Successful growers know how to adjust their greenhouse environment inside to complement changing environmental factors outside. Here are five ways to do just that.
1. Look at humidity levels.
Many growers who have problems with their plants wilting are focusing too much on temperature levels in their greenhouse and not enough on humidity, says Steve Froehlich, horticultural engineer and crop consultant at CropKing. Growers who are still heating at night should be aware of the high amount by which relative humidity drops once the sun comes up and forces the fans on. “Sometimes it’s better to let the temperature rise a little bit more in the greenhouse and slow down that ventilation rate, he says. It’s preferable over maintaining a constant temperature by bringing in dry outside air, but at the expense of the humidity levels, which will plummet.
2. Adjust electrical conductivity (EC) levels depending on humidity.
When the relative humidity in a greenhouse drops, growers can decrease the EC of the nutrient solution so the crops can take up water faster, says Jim Brown, horticulturist at CropKing. When relative humidity jumps, increasing EC can reduce or prevent damage to the crops.
3. Adjust watering levels to accommodate humidity.
When relative humidity drops, growers can increase watering, and when relative humidity jumps, they can reduce it, Brown says. “These problems occur because of quick and drastic changes,” he says. “Environmental control systems are not designed to anticipate these changes nor are they designed to react so drastically and quickly as is needed. That would cause more problems when quick actions are not needed. Growers need to override their automatic equipment in order to minimize or eliminate plant damage.”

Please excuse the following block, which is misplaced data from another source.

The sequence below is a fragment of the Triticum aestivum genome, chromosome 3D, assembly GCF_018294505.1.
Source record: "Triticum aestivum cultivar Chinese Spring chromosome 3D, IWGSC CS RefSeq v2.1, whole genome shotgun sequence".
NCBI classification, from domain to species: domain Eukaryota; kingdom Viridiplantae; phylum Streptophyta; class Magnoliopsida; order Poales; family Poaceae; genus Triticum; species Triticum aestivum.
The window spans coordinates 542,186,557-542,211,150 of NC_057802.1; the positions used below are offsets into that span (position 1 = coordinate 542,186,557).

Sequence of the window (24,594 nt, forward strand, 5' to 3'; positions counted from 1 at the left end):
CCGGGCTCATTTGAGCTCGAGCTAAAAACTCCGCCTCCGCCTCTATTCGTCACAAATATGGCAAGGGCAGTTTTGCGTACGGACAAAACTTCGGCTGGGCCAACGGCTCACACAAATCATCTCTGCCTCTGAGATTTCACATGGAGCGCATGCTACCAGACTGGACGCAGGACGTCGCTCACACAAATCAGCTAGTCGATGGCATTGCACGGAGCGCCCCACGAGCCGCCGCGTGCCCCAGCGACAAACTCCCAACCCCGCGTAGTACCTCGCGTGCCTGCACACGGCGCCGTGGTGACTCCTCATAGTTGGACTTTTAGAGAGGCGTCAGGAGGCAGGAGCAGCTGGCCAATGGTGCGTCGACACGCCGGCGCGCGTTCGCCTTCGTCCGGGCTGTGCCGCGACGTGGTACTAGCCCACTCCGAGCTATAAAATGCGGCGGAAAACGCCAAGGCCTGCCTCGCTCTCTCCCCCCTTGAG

4. Wet floors when relative humidity drops.
When the relative humidity drops, growers can wet down the floors to bring the humidity back up, Brown says. Froehlich agrees, claiming that by spraying or wetting the floor, growers can get more moisture into their greenhouse.
5. Turn on your evaporative cooling pad.
In general, the water going over an evaporative cooling pad is in the last stage of cooling, Froehlich says. “This time of year, if you’re battling humidity problems, have that water come onto the pad in maybe your first or second stage of cooling, so that you’re getting some moisture into that air you’re bringing into the greenhouse as you try to control temperature,” he says.
Photo courtesy of CropKing